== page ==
"Electromobility for everyone"
The aim of the young Aachen-based company e.GO Mobile AG is to make electromobility affordable. A highly motivated team around the professor and entrepreneur Günther Schuh from Aachen has set its mind on achieving what large German automotive manufacturers and contenders such as Tesla have failed to do so far: Holistic electric mobility concepts for the average earner. One main focus of this strategy lies in the production and in innovative development concepts. And wherever there is so much esprit, a Fraunhofer alumnus is sure to be not far away. We talked to Dr. Nils Klingbeil, formerly from the Fraunhofer Institute for Production Technology IPT, about his new activity in Expert Research at e.GO Mobile AG and congratulate Mr. Klingbeil on his successful promotion!
Mr. Klingbeil, electric vehicles play almost no role at all on Germany's roads. How did you become involved in electric cars?
It more or less arose from my personal motivation: Since my childhood, vehicles have always been on my mind. I am sure that anyone who knows me would agree when I say that going to an automotive manufacturer was a logical step for me. e.GO came up at just the right time, and the philosophy suits me well: The focus must always be on the customer. The automotive industry is far too involved in competition and no longer sets the customer in focus. What is the point of squeezing out the last micrometer in the gap dimensions at an enormous expense in development and production costs, if this leads to additional costs for the consumer? Basically, all the consumer wants is a good and safe car. So we need to concentrate on production technology. And at e.GO Mobile AG, the aim is to actually do things differently.
What is so special about it?
For one, we are not approaching our target of affordable electromobility from the design side. And secondly, we are not developing a vehicle to then build it in series. As production specialists, we turn it around and look at it from the other side. We are looking at how to produce a vehicle as cost-effectively as possible. While the spaceframe, among some other things, is built by us, we purchase most of the other components. An Italian designer is responsible for the appearance of the vehicles.
At the moment, Tesla is setting the trends in electromobility. The small start-up company e.GO from Aachen, however, is introducing affordable electric cars to the market. Have the big German automotive manufacturers missed out on this trend?
That is a question that everyone must answer for themselves. Like everybody else, I'm not sure if we all missed out on something. Let us take the Tesla Model S, for example. This American manufacturer boosted electromobility - no doubt. However, you need to take a second look: So far, only top earners can afford these and similar vehicles. What's more, these cars may be really fast, but they are not particularly efficient. Nevertheless, they do have a relatively high range.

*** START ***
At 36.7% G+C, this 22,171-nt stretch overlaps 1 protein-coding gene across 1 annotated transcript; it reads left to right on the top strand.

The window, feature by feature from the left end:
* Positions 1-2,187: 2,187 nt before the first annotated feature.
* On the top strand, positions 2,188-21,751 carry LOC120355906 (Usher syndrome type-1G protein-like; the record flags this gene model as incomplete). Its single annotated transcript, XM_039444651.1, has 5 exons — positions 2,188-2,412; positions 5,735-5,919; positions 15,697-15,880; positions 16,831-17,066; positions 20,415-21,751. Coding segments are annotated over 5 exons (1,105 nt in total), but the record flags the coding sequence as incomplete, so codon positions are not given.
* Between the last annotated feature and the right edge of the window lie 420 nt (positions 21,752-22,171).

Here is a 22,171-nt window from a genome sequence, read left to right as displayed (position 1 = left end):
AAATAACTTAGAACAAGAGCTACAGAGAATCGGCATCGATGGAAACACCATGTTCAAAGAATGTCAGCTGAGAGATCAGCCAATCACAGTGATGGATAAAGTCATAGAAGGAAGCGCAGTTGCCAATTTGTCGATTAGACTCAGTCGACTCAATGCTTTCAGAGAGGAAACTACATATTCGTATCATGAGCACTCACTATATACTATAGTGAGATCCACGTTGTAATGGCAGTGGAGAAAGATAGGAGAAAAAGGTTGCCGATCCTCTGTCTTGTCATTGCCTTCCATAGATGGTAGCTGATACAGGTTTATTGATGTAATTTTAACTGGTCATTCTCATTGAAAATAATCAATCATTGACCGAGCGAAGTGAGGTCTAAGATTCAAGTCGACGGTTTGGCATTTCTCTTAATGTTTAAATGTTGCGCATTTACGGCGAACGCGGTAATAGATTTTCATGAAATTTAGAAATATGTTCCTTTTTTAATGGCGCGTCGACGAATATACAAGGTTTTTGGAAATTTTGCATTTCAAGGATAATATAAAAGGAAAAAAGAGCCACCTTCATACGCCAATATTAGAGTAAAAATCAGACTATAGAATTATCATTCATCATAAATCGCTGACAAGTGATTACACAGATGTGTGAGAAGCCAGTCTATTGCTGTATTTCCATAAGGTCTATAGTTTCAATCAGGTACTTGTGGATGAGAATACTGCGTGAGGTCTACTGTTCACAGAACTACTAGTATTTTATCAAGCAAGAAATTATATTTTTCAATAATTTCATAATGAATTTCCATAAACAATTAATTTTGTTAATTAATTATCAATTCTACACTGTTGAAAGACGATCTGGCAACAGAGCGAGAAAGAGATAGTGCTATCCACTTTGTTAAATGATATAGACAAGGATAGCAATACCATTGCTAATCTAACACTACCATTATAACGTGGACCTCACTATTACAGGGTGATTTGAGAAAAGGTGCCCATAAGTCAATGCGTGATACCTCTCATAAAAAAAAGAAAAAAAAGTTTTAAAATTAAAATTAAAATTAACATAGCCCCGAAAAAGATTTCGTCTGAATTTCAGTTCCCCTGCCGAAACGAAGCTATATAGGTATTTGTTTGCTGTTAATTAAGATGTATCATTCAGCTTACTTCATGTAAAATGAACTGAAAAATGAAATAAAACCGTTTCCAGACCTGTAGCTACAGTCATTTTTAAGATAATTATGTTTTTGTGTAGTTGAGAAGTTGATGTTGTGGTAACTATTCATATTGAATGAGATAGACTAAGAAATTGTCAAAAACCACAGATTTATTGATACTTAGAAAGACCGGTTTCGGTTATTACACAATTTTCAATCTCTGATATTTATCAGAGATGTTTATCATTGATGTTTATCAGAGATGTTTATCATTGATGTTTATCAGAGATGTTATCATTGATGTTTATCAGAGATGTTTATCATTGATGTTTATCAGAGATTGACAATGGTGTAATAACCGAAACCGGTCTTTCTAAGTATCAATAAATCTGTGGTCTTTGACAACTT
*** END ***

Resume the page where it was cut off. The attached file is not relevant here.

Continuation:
For me, answering your question first and foremost means defining the goals we wants to achieve: We want a city car that is not too fast and does not necessarily have to have a range of 500 kilometers. For example, we are positioning our e.GO Life as a typical second car. This also enables us to create an affordable electric car.
With e.GO we have simply taken a different direction. Effectively there have been numerous developments in electric drives from the large German carmakers. However, they have also taken a more cautious approach to the issue. What we did could have been done by any of these manufacturers. But they obviously did not want to. I am convinced that with our vehicle and our approach, we will significantly advance the topic of electromobility.
What do you do differently from the traditional automotive manufacturers?
We, for instance, do without pressing plants, as they are extremely expensive. Instead, we rely on an aluminium spaceframe for the vehicle. And we also do not have catalytic dip-painting, which is required in conventional vehicle engineering, in our production. This enabled us to build our first plant with a comparatively small investment. And we can therefore pass this price advantage on to the consumer.
In short, traditional production lines cost much more! But doesn't that consequentially also entail restrictions?
We currently have plants 1 and 2, and will soon be building a third one for the e.GO Mover. The Mover is a new concept design. It is roughly the size of a microbus and can transport up to 15 people.
We are Germany's youngest OEM, so we are real manufacturer, not just a bespoke carmaker. But in comparison to other manufacturers, we only build in small series. We have a cycle time of 10 minutes and intend to produce 10,000 of our small electric vehicles – the e.GO Life – within 12 months in single-shift operation.
Basically, we are going for the Low Capex approach. In plant 1, where the Life is assembled, the degree of automation is low and the employees assemble the car at 29 stations. In plant 2, we build the spaceframe in robot-supported, automated operation. The entire production is digitized and complies with Industry 4.0. This gives us the agility to quickly change over to other derivates. At the same time, it also enables us to give the customers a high level of individualism at an affordable price.